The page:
Providers who dish out FE Free Meals cash to learners are set to be hit with a £15m cut to the overall bursary fund next academic year.
The Education Funding Agency revealed in a letter to providers, published today, that it was moving to act over the issue of “double funding” — where providers had FE Free Meals allocations, at £2.41 a-day per learner, and could also use discretionary bursary fund money to pay for disadvantaged learners’ meals.
The letter, from EFA national director for young people Peter Mucklow, told how a ‘ringfence’ between the two funding pots was being removed to “maximise flexibility for institutions receiving both allocations”.
Mr Mucklow wrote: “Prior to academic year 2014 to 2015 colleges and FE providers had been supporting the cost of meals for students who needed them on a discretionary basis from the discretionary bursary. The external evaluation of the discretionary bursary estimated that this represented over £15m of discretionary bursary spend annually.
“Provision of FE Free Meals is now established and in its second year of implementation. In academic year 2016 to 2017 we will remove £15m from the budget in respect of this double funding. For academic year 2016 to 2017 discretionary bursary allocations will be adjusted to take account of this for those providers in receipt of an allocation for post-16 free meals.
“We plan to allocate free meals funding to FE institutions for academic year 2016 to 2017 based on their R04 data returns based on the numbers of students they have assessed as eligible for and in receipt of free meals in academic year 2015 to 2016. No change is planned in the £2.41 rate.”
Mr Mucklow’s letter did however, contain better news for the sector, outlining how the Department for Education had kept the money granted per student next academic year at £4,000 for 16 and 17-year-olds and £3,300 for 18-year-olds.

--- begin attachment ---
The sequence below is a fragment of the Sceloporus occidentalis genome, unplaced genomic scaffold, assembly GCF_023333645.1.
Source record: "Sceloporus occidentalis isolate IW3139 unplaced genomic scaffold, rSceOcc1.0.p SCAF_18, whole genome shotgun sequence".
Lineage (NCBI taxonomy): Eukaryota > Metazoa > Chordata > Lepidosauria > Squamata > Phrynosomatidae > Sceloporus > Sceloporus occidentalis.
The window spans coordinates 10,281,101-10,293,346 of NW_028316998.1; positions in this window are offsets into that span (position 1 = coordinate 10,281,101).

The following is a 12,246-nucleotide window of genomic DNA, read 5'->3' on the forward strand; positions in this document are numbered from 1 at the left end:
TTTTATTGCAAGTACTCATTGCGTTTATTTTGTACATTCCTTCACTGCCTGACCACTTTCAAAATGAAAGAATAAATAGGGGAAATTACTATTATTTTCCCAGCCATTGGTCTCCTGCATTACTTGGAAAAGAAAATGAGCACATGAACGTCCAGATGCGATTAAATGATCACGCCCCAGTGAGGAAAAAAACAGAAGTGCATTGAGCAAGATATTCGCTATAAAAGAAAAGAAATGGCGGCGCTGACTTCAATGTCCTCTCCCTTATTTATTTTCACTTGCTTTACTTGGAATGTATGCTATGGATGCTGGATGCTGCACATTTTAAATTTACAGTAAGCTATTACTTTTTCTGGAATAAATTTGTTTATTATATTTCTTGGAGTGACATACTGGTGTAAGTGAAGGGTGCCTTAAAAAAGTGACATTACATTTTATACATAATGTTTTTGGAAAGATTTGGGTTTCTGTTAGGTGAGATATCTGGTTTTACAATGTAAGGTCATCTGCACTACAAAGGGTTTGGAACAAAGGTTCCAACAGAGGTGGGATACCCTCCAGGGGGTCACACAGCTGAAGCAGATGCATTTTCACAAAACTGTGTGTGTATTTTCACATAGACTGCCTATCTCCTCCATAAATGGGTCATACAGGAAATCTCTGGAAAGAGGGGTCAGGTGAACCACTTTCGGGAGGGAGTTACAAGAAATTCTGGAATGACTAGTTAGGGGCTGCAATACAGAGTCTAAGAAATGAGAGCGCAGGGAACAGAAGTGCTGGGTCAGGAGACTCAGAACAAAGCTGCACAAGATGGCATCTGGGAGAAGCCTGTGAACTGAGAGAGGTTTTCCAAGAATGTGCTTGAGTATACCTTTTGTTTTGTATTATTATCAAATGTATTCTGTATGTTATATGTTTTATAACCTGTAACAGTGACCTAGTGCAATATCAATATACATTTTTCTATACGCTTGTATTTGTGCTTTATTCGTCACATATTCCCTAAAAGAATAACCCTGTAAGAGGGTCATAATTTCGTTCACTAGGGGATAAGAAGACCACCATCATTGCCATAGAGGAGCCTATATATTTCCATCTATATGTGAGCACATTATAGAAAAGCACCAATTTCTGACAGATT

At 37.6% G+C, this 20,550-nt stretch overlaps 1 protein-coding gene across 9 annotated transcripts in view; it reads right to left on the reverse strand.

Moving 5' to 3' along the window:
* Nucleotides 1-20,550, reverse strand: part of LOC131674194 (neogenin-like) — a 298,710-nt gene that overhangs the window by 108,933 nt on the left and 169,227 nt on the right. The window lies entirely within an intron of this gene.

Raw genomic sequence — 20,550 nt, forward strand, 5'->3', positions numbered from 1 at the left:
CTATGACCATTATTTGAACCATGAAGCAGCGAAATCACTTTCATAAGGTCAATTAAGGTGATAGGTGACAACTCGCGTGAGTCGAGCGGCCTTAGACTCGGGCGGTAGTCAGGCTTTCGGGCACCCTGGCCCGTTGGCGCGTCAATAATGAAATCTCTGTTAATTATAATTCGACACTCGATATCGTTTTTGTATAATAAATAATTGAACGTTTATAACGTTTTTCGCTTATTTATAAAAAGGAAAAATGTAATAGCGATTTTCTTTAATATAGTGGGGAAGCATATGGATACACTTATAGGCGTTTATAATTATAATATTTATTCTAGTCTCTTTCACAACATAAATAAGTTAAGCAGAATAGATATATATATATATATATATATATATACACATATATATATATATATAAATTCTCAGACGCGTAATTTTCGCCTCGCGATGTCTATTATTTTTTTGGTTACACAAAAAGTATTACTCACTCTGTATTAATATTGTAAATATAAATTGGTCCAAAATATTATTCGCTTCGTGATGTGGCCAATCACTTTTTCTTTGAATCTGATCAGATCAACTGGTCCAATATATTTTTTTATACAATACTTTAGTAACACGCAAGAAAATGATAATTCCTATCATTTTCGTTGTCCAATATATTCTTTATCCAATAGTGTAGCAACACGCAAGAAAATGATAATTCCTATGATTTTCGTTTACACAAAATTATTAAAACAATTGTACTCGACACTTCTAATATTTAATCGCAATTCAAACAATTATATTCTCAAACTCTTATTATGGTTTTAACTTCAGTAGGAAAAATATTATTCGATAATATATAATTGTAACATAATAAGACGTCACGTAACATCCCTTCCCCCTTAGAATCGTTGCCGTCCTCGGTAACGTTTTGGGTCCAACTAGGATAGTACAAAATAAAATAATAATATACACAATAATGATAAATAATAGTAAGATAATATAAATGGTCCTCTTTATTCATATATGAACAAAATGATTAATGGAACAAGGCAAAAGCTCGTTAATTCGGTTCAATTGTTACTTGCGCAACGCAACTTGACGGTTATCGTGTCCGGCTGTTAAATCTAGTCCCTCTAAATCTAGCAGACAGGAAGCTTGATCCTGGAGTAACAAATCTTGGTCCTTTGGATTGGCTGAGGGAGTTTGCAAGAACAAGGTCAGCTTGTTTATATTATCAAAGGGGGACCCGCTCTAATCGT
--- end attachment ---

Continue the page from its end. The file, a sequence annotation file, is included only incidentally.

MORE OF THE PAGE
Martin Doel, chief executive of the Association of Colleges, said: “This will help colleges to continue to provide quality education and training for their students and a stable working life for their staff.
“There are challenges ahead for colleges, such as new technical qualifications, new A Levels and an increased number of students retaking GCSE English and maths; however, knowing that they have stable funding will help them to tackle these challenges.
“The DfE still has some savings to make, but they pledge that there will be no further cut to the basic rate of funding is a positive move for colleges.”
Among the other issues covered by Mr Mucklow were the phasing out of the funding protection formula and the lifting of the traineeships restriction to only good or outstanding providers and a funding commitment for the programme.
Stewart Segal, chief executive of the Association of Employment and Learning Providers (AELP), said: “The growth commitments for apprenticeships and traineeships for the remainder of this Parliament represent very good news for young people who need a greater number of vocational learning opportunities as post-16 options under Raising the Participation Age.
“It is particularly pleasing to see the EFA consider further growth funding of traineeships in the current year and that the DfE now has in place a system for recognising in-year growth. AELP is also pleased that the core funding rate for 16 and 17-year-olds is being maintained but this does mean that providers still have to manage cost increases.”